Anna Machin and Robin Dunbar of the University of Oxford said the study involved 341 people who took part in an online psychological research forum, answering questions regarding the maintenance, role and value of their best friendships romantic partnerships.
The study found women saw romantic relationships as partnerships involving equal input from both partners with shared goals and beliefs. Men kept themselves at greater distance from their closest friends and from their partners.
Women preferred cooperation, not competition, with their best friends, but they also scored their partner consistently higher than themselves -- seemingly placing their partner on a pedestal.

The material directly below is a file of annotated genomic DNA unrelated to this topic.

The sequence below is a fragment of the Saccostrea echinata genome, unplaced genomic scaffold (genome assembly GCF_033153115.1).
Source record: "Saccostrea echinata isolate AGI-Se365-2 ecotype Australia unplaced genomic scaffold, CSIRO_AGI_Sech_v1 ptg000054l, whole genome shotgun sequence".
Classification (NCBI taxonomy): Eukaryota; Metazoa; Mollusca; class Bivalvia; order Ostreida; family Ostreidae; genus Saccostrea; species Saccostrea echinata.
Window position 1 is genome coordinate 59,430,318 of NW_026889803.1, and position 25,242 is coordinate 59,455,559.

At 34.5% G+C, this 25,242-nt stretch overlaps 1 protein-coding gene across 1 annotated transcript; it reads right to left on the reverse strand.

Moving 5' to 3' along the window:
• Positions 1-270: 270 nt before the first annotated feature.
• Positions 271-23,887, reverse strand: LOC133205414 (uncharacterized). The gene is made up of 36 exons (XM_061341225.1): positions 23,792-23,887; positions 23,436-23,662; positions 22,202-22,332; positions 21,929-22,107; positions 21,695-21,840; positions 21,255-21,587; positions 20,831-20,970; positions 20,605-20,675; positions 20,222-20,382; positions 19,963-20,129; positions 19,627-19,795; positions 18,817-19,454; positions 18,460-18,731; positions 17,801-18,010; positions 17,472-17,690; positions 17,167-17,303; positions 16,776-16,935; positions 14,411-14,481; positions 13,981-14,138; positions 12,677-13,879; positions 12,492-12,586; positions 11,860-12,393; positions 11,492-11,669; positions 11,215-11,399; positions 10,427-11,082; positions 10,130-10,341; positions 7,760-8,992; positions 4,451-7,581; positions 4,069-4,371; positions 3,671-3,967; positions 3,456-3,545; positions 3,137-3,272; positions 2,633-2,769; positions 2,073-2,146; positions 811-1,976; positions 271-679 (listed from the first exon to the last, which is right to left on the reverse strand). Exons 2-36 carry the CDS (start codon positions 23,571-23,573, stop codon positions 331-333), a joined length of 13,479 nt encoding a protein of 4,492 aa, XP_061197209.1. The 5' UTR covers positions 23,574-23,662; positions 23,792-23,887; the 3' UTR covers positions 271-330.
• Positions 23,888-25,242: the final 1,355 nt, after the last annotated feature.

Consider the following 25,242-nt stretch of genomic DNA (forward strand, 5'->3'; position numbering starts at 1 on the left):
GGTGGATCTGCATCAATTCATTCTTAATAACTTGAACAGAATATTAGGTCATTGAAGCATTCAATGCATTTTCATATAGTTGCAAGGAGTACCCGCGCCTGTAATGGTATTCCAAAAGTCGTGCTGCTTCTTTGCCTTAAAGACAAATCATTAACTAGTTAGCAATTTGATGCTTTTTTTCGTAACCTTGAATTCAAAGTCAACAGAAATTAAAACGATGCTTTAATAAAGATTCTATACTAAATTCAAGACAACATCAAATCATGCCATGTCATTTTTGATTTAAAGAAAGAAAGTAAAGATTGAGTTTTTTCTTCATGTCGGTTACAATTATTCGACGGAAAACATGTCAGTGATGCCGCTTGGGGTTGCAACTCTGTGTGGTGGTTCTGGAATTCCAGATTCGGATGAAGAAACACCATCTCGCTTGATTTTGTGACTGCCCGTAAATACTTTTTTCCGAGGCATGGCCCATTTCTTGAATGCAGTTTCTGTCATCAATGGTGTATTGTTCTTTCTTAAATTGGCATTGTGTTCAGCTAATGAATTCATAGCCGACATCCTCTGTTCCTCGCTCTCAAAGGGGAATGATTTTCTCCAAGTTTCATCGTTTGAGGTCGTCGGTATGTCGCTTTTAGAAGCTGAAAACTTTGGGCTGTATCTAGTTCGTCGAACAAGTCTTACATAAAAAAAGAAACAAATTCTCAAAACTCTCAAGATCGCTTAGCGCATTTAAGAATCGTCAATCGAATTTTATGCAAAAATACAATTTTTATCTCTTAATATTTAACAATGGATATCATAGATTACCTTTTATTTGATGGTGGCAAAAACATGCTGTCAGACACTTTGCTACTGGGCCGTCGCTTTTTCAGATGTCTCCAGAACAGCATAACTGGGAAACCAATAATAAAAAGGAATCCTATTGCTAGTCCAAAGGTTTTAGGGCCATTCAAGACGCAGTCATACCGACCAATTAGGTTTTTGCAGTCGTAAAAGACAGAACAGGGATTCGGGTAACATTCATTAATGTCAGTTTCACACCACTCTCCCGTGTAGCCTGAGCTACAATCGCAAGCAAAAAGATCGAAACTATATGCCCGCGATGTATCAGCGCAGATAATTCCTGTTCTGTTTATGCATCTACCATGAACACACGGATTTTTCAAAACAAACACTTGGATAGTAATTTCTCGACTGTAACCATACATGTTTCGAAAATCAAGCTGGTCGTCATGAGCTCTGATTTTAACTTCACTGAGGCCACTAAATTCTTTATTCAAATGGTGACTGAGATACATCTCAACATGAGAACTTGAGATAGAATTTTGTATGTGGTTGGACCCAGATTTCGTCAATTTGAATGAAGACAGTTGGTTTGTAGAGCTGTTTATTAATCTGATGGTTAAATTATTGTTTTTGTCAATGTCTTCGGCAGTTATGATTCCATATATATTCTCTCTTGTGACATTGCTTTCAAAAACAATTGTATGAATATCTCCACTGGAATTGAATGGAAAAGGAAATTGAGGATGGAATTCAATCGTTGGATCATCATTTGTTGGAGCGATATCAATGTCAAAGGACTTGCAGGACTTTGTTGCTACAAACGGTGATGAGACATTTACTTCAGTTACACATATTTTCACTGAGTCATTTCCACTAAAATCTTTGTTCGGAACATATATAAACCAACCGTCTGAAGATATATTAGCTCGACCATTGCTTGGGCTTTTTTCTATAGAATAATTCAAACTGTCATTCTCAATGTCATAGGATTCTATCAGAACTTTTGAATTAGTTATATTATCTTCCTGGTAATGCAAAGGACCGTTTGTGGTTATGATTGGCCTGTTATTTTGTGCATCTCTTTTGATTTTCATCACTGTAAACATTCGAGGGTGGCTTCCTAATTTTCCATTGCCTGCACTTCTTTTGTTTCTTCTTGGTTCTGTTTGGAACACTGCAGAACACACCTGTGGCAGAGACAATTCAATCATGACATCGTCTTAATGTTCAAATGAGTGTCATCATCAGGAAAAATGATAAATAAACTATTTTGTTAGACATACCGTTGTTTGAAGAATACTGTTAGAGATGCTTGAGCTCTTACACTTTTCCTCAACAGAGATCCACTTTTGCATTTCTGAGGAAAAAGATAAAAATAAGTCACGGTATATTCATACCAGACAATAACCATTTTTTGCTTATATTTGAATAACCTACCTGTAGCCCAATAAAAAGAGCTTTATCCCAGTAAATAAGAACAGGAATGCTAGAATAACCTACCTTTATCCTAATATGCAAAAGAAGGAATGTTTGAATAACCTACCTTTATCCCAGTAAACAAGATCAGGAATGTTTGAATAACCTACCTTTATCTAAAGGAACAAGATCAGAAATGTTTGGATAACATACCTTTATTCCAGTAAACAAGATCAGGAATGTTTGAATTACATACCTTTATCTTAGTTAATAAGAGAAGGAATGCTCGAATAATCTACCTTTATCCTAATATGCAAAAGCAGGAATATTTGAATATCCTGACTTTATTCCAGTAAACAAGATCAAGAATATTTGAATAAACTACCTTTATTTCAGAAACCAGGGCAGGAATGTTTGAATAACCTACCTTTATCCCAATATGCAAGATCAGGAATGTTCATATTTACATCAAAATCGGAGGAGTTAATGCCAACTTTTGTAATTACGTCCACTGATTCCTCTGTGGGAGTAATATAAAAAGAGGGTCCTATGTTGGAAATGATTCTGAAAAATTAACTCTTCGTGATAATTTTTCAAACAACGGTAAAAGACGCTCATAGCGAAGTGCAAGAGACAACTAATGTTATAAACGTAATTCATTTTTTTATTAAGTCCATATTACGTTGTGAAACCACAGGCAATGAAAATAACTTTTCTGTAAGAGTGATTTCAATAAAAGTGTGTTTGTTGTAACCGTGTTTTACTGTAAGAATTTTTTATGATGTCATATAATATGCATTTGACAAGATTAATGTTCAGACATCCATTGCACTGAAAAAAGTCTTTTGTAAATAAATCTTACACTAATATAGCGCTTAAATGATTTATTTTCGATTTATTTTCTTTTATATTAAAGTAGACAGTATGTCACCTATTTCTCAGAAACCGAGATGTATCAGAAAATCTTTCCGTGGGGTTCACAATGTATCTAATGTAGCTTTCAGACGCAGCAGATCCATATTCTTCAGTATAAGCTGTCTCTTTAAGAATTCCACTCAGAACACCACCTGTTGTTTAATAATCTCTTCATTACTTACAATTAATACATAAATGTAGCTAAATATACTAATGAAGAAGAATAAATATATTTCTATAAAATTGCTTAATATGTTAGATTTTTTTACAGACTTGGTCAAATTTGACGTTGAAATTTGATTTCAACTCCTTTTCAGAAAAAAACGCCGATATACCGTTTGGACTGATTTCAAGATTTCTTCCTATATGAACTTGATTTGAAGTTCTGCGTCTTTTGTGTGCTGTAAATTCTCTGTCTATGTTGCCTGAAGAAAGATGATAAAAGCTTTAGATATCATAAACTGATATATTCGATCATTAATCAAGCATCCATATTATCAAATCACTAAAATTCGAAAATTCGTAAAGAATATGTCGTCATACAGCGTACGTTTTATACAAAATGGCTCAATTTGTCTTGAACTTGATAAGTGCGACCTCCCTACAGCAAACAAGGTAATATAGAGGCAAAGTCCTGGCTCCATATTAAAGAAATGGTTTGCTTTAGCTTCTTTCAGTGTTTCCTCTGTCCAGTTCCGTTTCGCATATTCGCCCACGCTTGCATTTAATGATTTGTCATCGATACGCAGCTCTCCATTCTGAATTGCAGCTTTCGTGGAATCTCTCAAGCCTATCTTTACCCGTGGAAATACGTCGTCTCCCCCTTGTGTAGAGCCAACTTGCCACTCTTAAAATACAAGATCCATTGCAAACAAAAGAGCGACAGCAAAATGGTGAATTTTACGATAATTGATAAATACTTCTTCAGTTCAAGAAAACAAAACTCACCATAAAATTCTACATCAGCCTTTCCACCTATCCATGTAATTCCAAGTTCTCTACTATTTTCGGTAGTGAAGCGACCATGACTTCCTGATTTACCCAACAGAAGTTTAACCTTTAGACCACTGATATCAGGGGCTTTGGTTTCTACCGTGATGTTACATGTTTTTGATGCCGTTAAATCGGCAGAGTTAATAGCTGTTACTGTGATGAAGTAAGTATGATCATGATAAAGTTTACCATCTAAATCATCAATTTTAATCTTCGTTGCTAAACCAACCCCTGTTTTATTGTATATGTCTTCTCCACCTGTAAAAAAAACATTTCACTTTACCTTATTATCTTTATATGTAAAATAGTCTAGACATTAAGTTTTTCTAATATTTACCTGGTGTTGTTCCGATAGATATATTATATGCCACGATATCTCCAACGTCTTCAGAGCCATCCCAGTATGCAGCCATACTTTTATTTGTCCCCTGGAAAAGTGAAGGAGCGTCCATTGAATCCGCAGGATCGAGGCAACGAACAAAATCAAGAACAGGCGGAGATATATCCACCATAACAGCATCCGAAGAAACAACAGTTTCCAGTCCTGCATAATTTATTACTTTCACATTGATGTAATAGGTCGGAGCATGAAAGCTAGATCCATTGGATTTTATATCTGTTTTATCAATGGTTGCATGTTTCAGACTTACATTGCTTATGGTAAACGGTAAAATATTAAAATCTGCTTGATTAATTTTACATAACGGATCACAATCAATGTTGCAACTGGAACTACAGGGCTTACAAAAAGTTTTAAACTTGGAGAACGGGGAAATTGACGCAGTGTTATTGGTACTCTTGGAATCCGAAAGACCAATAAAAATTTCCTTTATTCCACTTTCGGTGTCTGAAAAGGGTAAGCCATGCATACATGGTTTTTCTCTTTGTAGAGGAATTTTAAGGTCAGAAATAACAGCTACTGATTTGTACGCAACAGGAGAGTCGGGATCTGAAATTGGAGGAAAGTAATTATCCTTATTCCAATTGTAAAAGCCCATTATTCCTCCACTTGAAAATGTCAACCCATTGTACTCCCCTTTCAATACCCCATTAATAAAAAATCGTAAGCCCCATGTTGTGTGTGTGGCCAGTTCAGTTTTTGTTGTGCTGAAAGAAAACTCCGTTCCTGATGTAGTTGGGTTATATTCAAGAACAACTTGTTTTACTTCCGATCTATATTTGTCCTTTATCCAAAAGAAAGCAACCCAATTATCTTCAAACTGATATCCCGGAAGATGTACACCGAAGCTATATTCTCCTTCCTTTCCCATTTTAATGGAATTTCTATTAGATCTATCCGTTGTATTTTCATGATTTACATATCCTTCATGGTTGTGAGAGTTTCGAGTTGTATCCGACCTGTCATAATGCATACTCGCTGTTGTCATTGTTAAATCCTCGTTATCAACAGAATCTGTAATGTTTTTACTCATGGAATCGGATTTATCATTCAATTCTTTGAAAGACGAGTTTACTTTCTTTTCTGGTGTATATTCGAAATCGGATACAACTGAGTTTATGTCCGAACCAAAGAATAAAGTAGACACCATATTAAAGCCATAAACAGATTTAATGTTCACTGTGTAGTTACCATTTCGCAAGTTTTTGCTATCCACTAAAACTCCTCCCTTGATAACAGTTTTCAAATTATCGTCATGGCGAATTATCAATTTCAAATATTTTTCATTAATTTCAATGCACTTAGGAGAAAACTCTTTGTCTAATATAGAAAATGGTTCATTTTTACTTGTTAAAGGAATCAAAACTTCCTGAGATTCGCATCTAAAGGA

"Our research shows that successful relationships are much more essential to women's well-being than men's. Men seem to keep their relationships at arm's length with one eye on the dating market," the researchers said in a statement. "It seems that regardless of our culture of monogamy and commitment the biological imperative still operates, to a greater or lesser degree, for men. The war of the sexes is still alive and kicking within our relationships."
The findings were presented at the British Psychological Society's annual conference in Harrogate.